China to Install Bishop Without Papal Approval
By Edward Cody
Washington Post Foreign Service
Wednesday, November 29, 2006; Page A19
BEIJING, Nov. 28 -- China's state-sanctioned Catholic church said Tuesday that it plans to ordain another bishop without approval from the pope, despite renewed diplomatic efforts to end long-standing hostility between China and the Vatican.
The ascension of Wang Renlei, vicar general of Xuzhou diocese in southern China, will mark the third time in seven months that a bishop has been installed by the government's Chinese Patriotic Catholic Association without Vatican approval. According to the association, he will be consecrated Thursday in a ceremony presided over by several bishops loyal to the government-sanctioned church.
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Liu Bainian, the association's deputy chairman, said that the imminent retirement of Xuzhou's present bishop, Qian Yurong, 94, made choosing a replacement urgent and that there was no time to go through the procedure for Vatican approval. "I believe Rome will understand what we did," he said in a telephone interview.
But Wang's ordination appeared likely to complicate already difficult efforts underway by Vatican and Chinese diplomats to restart a dialogue designed to restore relations after a long history of enmity that began almost as soon as the Communist Party took power in 1949.
The dialogue appeared to be heading for success earlier this year after the Vatican let it be known it was willing to break relations with Taiwan as part of an overall agreement on church-state relations with China. That was seen as a major concession by Pope Benedict XVI, leading to predictions that relations would be restored soon.
Discord remained on the nomination of bishops for the approximately 10 million Catholics in China, about a third of whom recognize the association's authority. But church authorities and academics close to the Chinese government said the remaining problems could be overcome with relative ease as soon as a political decision was made by the Chinese government.
The optimism flowed from a growing practice under which the state-sanctioned association was generally naming bishops already quietly vetted by the Vatican, according to Cardinal Joseph Zen Ze-kiun of Hong Kong, the senior Roman Catholic cleric in China. In addition, Chinese authorities have displayed increasing flexibility as Catholic worshipers and their priests have frequently moved among sanctioned and unsanctioned churches.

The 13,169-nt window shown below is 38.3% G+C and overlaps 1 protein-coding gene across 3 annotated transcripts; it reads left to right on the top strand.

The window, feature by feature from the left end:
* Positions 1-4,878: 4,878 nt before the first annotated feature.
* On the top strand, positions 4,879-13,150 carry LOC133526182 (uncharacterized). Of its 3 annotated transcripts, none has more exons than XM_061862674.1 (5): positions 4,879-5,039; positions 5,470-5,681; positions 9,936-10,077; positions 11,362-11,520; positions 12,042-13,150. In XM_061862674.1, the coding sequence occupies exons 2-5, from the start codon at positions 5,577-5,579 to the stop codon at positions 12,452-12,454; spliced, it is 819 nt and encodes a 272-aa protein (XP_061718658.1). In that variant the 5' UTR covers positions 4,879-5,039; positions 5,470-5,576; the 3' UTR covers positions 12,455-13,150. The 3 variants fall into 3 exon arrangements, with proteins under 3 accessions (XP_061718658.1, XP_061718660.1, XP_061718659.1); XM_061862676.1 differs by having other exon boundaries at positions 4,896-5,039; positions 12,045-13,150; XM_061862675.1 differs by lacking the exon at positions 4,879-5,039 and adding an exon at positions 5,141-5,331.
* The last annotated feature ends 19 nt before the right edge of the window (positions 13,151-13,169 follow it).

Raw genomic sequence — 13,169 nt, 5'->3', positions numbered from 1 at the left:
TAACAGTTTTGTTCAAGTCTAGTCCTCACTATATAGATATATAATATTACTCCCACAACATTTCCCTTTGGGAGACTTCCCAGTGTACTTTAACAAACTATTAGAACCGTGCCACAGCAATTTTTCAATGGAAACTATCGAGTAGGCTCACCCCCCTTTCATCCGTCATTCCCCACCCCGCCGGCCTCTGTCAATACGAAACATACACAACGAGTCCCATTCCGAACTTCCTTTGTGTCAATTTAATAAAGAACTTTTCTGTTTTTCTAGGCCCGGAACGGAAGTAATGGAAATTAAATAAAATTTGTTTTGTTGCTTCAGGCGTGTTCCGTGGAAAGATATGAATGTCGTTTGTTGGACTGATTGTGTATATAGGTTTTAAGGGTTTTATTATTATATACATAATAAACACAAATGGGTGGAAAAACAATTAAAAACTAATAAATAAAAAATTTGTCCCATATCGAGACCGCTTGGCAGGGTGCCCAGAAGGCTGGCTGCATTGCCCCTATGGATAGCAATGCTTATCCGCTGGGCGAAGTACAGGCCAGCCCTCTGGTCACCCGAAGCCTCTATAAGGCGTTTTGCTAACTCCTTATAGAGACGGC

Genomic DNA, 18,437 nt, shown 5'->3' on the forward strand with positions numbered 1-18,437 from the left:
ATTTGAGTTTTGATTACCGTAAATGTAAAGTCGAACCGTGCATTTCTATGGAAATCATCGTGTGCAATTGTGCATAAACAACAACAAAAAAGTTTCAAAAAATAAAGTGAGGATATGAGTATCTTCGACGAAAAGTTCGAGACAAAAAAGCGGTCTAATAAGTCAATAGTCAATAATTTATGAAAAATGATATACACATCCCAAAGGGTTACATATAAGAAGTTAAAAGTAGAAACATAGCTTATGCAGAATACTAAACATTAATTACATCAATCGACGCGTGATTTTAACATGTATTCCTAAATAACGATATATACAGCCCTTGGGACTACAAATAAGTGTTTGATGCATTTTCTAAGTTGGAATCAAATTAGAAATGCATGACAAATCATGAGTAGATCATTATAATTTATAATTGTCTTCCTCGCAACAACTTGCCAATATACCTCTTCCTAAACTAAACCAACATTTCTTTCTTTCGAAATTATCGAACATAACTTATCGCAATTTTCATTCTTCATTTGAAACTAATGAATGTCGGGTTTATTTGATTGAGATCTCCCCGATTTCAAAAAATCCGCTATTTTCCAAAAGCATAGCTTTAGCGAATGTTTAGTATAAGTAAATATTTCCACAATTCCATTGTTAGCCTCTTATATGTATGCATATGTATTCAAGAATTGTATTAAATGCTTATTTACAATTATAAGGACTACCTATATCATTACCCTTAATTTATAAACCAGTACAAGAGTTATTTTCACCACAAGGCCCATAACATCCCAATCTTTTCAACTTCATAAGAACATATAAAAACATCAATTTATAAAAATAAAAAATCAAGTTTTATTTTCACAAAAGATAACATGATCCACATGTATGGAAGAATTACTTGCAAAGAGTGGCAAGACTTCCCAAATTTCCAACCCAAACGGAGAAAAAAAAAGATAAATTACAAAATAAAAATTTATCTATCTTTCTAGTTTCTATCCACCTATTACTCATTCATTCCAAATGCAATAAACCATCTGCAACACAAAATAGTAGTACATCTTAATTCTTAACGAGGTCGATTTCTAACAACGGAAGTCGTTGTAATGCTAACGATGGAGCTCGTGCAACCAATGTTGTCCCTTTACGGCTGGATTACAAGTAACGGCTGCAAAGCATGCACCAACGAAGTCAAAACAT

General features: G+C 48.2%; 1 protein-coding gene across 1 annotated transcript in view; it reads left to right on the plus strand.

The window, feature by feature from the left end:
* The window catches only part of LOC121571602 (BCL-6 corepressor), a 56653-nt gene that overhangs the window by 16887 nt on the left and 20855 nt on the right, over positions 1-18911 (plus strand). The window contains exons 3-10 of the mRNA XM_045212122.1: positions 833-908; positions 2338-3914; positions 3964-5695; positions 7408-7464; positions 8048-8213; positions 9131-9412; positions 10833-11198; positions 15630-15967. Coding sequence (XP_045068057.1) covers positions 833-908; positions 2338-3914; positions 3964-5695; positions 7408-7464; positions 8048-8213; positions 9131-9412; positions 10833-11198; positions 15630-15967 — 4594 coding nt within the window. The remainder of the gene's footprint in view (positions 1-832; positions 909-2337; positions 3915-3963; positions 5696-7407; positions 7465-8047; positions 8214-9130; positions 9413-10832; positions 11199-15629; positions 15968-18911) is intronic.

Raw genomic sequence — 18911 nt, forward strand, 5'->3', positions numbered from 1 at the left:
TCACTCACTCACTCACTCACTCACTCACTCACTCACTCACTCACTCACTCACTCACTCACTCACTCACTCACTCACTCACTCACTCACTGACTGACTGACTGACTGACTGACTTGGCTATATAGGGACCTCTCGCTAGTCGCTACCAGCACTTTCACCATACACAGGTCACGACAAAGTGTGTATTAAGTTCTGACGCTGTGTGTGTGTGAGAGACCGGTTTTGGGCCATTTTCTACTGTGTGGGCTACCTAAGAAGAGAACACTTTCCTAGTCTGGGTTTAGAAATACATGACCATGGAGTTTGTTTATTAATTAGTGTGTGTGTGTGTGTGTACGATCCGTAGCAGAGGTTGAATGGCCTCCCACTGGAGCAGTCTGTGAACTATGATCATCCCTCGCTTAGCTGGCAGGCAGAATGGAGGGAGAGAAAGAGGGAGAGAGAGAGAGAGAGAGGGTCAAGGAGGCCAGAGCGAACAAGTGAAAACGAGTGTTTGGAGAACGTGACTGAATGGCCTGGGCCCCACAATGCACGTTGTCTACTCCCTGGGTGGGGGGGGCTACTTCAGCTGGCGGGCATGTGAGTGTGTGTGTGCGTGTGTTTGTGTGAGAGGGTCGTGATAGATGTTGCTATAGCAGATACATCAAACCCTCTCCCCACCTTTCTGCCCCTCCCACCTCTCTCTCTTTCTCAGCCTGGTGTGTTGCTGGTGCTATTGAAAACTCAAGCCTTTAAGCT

But last spring's ordinations of the two other bishops -- Joseph Ma Yinglin in Yunnan province and Liu Xinhong in Anhui province -- disrupted the trend toward accommodation. The Vatican condemned the ordinations as illicit and in a statement qualified them as "a grave wound to the unity of the church" that caused "profound displeasure" to Pope Benedict.
The diplomatic contacts stalled and hopes for a swift resumption of relations were dashed. More recently, however, diplomats had renewed their meetings in a fresh attempt at dialogue -- an attempt that appeared to be threatened anew with Wang's ordination.
The Rev. Ciro Benedettini, a Vatican spokesman in Rome, said the Holy See would have no comment until the ordination took place. But the Rev. Bernardo Cervellera, director of AsiaNews, a service reporting on Middle Eastern and Asian affairs from the Vatican's point of view, said the Holy See was surprised and saddened by news of the upcoming ordination.
He said a Vatican delegation that visited Beijing in June came away with the impression that President Hu Jintao's government was eager to put the negotiations back on track. But the Chinese Patriotic Catholic Association, he suggested, appeared intent on building up a "hard core" of bishops loyal to the association instead of to the pope.
Special correspondent Sarah Delaney in Rome contributed to this report.